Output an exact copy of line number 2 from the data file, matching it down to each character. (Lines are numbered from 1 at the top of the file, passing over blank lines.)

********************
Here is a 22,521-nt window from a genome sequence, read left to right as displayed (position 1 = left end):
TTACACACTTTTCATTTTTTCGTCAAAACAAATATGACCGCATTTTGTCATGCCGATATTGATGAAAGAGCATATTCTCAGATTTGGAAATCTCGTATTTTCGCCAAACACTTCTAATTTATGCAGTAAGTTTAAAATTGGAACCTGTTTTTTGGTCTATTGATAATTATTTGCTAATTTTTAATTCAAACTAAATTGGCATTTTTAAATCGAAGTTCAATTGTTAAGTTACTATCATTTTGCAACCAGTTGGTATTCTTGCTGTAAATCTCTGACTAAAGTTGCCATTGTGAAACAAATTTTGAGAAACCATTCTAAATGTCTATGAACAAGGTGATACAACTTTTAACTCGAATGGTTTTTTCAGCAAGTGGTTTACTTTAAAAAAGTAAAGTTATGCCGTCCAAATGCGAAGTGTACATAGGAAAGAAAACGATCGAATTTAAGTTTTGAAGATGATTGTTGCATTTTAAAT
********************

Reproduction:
TTACACACTTTTCATTTTTTCGTCAAAACAAATATGACCGCATTTTGTCATGCCGATATTGATGAAAGAGCATATTCTCAGATTTGGAAATCTCGTATTTTCGCCAAACACTTCTAATTTATGCAGTAAGTTTAAAATTGGAACCTGTTTTTTGGTCTATTGATAATTATTTGCTAATTTTTAATTCAAACTAAATTGGCATTTTTAAATCGAAGTTCAATTGTTAAGTTACTATCATTTTGCAACCAGTTGGTATTCTTGCTGTAAATCTCTGACTAAAGTTGCCATTGTGAAACAAATTTTGAGAAACCATTCTAAATGTCTATGAACAAGGTGATACAACTTTTAACTCGAATGGTTTTTTCAGCAAGTGGTTTACTTTAAAAAAGTAAAGTTATGCCGTCCAAATGCGAAGTGTACATAGGAAAGAAAACGATCGAATTTAAGTTTTGAAGATGATTGTTGCATTTTAAAT